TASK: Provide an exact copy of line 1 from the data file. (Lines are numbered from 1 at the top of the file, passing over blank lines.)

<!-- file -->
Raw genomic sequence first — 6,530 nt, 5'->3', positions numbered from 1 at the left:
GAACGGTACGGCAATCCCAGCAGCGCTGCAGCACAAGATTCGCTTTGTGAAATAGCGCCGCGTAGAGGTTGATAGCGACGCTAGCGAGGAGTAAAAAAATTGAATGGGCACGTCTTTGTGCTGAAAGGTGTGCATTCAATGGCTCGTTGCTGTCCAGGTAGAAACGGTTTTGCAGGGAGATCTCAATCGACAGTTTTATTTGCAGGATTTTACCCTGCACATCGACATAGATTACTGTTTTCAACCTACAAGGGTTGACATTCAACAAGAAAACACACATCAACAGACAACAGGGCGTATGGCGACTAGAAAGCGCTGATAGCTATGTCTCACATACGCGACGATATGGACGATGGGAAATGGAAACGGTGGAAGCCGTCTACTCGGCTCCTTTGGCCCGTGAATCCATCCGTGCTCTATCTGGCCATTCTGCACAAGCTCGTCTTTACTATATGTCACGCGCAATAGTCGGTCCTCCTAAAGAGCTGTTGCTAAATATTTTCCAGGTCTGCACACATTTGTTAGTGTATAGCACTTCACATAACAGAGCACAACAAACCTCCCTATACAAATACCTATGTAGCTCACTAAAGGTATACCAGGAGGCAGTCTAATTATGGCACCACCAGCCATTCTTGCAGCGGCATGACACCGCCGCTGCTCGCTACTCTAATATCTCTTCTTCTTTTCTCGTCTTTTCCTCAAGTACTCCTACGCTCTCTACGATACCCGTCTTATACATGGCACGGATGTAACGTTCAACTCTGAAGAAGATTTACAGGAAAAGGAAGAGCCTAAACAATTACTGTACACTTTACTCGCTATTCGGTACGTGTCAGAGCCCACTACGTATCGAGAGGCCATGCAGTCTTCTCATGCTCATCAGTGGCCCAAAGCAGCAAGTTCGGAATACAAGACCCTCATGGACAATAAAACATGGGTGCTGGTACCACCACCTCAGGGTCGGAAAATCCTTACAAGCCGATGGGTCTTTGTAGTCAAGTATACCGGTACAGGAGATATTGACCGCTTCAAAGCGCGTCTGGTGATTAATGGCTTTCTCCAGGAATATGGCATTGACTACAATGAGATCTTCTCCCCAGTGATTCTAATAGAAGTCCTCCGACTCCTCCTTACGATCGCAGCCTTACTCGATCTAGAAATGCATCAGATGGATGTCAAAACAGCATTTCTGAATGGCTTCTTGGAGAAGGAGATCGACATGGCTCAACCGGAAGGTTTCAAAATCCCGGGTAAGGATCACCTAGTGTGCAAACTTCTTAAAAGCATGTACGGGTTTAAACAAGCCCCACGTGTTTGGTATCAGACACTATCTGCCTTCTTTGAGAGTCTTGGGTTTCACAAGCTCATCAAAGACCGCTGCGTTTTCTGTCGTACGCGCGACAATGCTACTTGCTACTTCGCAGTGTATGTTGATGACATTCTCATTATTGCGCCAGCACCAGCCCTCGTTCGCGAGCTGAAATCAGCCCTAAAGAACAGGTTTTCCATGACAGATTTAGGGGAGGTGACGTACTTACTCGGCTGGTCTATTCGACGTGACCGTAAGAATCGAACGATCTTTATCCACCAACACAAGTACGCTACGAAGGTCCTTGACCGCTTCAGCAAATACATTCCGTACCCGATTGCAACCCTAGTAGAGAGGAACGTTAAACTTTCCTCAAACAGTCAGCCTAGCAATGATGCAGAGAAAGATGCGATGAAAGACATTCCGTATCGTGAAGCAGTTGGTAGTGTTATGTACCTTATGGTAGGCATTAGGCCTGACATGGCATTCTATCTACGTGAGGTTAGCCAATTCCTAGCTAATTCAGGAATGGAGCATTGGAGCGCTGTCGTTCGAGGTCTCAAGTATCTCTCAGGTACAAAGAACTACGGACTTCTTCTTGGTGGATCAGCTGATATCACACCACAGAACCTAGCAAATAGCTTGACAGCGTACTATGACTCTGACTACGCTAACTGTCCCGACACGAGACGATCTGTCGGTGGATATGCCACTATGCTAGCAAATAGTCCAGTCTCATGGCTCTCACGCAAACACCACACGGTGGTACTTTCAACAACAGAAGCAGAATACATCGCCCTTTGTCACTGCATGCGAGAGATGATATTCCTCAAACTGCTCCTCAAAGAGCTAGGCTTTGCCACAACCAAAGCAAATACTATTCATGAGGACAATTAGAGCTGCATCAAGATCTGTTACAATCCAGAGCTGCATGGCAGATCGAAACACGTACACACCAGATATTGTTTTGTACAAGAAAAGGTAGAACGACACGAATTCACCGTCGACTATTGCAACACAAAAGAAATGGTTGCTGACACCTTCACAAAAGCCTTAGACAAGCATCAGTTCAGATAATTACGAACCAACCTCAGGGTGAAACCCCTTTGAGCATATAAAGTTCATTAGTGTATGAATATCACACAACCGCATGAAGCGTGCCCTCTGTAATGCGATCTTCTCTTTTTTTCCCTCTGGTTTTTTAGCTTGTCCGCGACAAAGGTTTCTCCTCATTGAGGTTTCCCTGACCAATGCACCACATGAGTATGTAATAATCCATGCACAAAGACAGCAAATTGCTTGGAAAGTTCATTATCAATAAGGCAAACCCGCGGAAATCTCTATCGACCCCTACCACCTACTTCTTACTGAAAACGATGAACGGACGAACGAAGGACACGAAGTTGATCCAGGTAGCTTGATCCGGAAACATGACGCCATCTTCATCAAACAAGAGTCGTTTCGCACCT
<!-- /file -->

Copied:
Raw genomic sequence first — 6,530 nt, 5'->3', positions numbered from 1 at the left: